You think about Moses, the Bible says he's the meekest man who ever lived, and yet, he was tempted in areas of explosive anger, where he was anything but meek as he was raging. Or you think about David, a man of great passion. It was his passion that was his strength, but it also was his passion that was his undoing. Abraham, hello, the Father of Faith, who had lapses in faith and gave into his doubts. Or Elijah, probably the most courageous person you could find, and yet, what did he give into? Incredible bouts of fear and showing anything but courage. So we not only need to trust God for shelter and shade and protection in areas of weakness, we also need to trust Him in areas where we're strong. And we need His help, even when we're feeling good because that can be a time when we're susceptible and open up to attack. What a great idea, and what a great thought, that God is a shelter. He's providing shelter for you for every season. I'm going to rest up for a bit.
10 minutes later, he successfully gets his Bible in his backpack.
Well, we've made it to the top of Mt. Glory. We started at 8,400 feet, and now we're up 10,086 feet above sea level. Over the course of one mile, gaining 1,600 feet of elevation, and my lungs and my legs are telling the story about it. But the reward, of course, is the view from the top, commanding views of Jackson Hole and the Snake River and the Gros Ventre Range, and this is the Glory Bowl. Apparently, people love to come up here skinning up on their skis and then crushing it down in the wintertime. And we've also reached the end of our first Psalm, the first of four that we're going to be teaching through during the Happy Trails series. Psalm 121, where in these final verses, we have this idea that God's going to preserve us from all evil. "The Lord will preserve you from all evil. He shall preserve your soul".
And so our final of three takeaway truths that are unleashed in our lives when we choose to not just look at the mountains, not look at what we're afraid of, not even try to look to something on the mountains, a false god to try and help us, but we lift our eyes higher than the mountains, to the ones who made the Heavens and the Earth. The third thing that's unleashed in our lives after our sure-footed guide and the shelter that we have for every season is the fact that we have a guardian for our soul. "He shall preserve your soul". There's a lot of things in our lives that need to be kept, need to be monitored, need to be taken care of. We have to preserve our health. We have to conserve our energy. We have to watch out for our time. But the single most important thing for you to take care of and for you to watch out for is your soul. If your soul's not well, it doesn't matter what is going well in your life. Even if you have money in the bank, even if you have lots of friends, even if you have a great job, if your soul's not well, it'll just affect you in every way.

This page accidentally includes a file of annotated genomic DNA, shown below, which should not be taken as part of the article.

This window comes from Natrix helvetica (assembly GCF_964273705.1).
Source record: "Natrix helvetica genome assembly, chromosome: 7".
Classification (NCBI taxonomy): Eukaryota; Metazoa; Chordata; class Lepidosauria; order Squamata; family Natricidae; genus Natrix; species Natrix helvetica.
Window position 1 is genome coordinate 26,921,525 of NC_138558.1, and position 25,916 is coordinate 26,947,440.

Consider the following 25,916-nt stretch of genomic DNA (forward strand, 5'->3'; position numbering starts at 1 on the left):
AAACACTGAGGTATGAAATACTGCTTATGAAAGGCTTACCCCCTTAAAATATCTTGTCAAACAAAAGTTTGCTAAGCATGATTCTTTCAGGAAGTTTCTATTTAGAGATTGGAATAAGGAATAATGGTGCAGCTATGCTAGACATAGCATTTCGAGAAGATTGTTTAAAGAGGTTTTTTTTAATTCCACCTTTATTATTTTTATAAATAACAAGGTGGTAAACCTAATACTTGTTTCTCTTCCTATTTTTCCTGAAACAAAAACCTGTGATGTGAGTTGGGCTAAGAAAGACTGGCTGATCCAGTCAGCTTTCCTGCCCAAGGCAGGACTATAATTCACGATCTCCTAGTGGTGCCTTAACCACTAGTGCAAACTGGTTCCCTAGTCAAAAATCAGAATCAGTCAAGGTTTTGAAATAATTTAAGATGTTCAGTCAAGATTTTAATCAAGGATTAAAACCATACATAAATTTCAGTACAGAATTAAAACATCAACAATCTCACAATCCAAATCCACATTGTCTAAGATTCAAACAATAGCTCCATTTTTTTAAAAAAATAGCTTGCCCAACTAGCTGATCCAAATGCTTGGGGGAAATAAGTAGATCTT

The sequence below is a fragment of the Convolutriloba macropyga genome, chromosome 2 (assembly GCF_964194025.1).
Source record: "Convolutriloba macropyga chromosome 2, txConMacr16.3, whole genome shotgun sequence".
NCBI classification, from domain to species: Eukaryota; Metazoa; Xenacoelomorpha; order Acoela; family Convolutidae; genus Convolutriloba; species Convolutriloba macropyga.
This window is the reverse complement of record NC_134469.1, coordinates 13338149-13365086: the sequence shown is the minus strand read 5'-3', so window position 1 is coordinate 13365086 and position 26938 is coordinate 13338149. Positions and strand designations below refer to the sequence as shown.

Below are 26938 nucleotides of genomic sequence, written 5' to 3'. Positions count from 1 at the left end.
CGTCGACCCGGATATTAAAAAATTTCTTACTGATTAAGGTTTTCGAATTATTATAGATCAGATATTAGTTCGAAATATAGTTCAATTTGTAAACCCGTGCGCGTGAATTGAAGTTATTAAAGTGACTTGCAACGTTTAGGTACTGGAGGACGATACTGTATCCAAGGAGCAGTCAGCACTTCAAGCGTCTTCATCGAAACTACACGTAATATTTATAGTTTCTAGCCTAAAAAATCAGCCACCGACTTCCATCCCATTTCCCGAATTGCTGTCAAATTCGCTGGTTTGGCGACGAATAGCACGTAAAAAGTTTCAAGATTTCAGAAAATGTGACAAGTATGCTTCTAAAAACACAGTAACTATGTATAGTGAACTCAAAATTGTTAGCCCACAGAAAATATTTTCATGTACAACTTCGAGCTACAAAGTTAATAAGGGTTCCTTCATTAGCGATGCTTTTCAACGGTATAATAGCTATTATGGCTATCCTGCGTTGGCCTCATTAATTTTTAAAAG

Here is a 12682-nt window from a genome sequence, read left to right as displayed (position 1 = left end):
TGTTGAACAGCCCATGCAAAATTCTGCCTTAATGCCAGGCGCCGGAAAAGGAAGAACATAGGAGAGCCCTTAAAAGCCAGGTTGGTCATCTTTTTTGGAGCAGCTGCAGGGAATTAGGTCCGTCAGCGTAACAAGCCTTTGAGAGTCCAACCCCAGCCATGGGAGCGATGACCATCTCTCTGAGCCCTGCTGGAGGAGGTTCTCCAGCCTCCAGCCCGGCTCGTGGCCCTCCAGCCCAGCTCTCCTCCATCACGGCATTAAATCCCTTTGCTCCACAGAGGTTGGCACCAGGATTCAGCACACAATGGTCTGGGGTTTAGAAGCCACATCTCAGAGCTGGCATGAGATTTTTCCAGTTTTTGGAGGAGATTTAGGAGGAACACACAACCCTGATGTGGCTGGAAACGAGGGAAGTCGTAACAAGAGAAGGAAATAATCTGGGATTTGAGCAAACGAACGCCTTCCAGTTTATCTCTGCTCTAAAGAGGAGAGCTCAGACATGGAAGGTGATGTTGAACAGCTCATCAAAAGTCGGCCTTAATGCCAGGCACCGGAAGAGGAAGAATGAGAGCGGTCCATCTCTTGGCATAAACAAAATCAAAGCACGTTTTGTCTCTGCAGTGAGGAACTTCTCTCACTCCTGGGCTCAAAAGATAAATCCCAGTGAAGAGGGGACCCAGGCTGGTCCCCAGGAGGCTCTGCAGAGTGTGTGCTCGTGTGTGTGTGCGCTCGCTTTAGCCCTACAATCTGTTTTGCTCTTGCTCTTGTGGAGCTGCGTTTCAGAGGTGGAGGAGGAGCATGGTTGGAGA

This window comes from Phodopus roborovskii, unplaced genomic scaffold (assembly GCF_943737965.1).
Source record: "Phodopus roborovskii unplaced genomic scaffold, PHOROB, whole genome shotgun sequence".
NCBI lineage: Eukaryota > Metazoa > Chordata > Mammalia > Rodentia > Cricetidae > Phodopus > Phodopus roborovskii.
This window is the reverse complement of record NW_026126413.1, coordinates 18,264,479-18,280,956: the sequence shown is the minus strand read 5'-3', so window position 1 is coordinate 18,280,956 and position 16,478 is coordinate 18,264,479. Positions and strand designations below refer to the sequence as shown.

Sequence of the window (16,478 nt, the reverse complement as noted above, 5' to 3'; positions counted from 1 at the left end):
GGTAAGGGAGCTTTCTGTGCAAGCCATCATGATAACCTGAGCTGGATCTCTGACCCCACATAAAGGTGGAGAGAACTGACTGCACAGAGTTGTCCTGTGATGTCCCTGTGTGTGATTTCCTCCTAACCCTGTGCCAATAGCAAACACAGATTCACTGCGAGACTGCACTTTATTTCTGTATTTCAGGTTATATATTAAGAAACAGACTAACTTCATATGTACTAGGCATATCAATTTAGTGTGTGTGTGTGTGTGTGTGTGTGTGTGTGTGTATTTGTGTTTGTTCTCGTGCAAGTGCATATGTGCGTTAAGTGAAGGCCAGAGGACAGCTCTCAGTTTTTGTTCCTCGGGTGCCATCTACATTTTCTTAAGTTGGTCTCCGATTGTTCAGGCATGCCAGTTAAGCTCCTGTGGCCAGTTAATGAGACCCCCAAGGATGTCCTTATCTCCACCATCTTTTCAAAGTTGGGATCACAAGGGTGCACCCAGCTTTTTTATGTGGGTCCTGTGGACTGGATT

And that's why God is so concerned about your soul that He wants to preserve your soul from evil. God is interested in who you are on the inside, in your character, in your spirit, in the parts of you that don't show up when you take a selfie. He cares about what the Bible describes as your inner man, and that's why He's constantly moving you towards your better self, towards who He made you to be, towards who Jesus paid for you to become when He died on the cross and rose from the dead, giving you Resurrection power. That's why it's so important to daily spend time with Him. We're always consuming media, consuming through friends we hang out with, but when we turn to God, we allow Him to nourish our soul. Worship, prayer, coming together with your church family to lift up the name of Jesus, being in a small group, serving in your community, choosing the solitude of a beautiful mountain hike over binge-watching another TV show on Netflix or purchasing something is serving instead of consuming.
These sorts of things really nourish your soul on the inside. And while sometimes it can feel like there's so many demands on our schedule, so many things pushing and pulling for our time and for the limited resources in our lives, it can feel sometimes like we're being selfish if we take time for ourselves, to say, hey, I'm going to take a few hours and just go be alone. I'm going to take some of the best part of the early part of the day and be alone with God before I rush in to work or go to a meeting or whatever. It can feel like it's selfish to take me time and go to the spa and get a pedicure. But let me just tell you something: the most selfless thing you can do is to take care of your soul. It's so important I going to say it again. The most selfless thing you can do is to take care of your soul.